A quick peruse of the aesthetics and visuals to be found in the eldritch educationalism of Ghost Box Records, the playful psychedelic whimsy of Blank Workshop and the occult, hidden history experimentalism of Demdike Stare, all of which have at one time or another been labelled hauntology, I expect will easily demonstrate that diversity.
In one of William Gibson’s books there is a discussion between two characters about how subcultures were once a place where society went to dream but they have died out because we began to pluck them too early, to shine the spotlights of media attention and mainstream cultural market forces on them too quickly before they had the time to fully develop and gestate.
Today such things which have been able to fully bloom are rare and precious.
In light of that in a way I think it’s possibly good to celebrate when a subculture has had the vision of its participants coupled with space and time to gestate and so has been able to develop into what can be identified as a genre, one which has its own characteristics and world view as uniquely as something like Ghost Box Records and some of the cultural endeavours that have been labelled hauntology.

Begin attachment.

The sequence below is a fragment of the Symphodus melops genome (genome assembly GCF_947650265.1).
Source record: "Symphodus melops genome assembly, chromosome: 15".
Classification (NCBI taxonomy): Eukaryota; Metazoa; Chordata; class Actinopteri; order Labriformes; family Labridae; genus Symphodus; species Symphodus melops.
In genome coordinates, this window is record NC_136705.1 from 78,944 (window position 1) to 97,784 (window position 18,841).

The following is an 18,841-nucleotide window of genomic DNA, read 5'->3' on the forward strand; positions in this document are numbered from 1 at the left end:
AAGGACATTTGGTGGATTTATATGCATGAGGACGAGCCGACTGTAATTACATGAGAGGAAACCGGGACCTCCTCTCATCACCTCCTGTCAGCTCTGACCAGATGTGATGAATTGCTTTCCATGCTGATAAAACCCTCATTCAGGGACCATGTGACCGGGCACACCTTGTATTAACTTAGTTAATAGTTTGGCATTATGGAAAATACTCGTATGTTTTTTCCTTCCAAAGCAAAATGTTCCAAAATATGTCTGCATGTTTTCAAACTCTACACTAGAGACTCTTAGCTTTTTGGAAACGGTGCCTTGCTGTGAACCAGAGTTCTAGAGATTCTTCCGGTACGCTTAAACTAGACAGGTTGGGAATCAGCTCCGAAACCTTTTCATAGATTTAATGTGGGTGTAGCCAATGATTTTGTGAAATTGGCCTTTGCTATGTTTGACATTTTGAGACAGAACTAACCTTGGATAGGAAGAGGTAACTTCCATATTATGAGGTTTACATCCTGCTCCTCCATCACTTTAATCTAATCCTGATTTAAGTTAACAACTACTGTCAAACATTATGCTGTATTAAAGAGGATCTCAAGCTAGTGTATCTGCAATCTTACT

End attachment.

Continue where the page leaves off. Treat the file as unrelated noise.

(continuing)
Because of that space, time and vision the resulting culture has proved particularly hardy from those spotlights of attention and has not been diverted or subsumed from its path; it has been able to be a small cultural plot of land where you can go to dream or at least let your mind wander.
Thanks to Simon Reynolds, via whom I first found out about this deletion (who was tipped off by someone called Pete Diaper). You can read his full text about it here and here. You can see the original page about the “Consensus is to delete” here.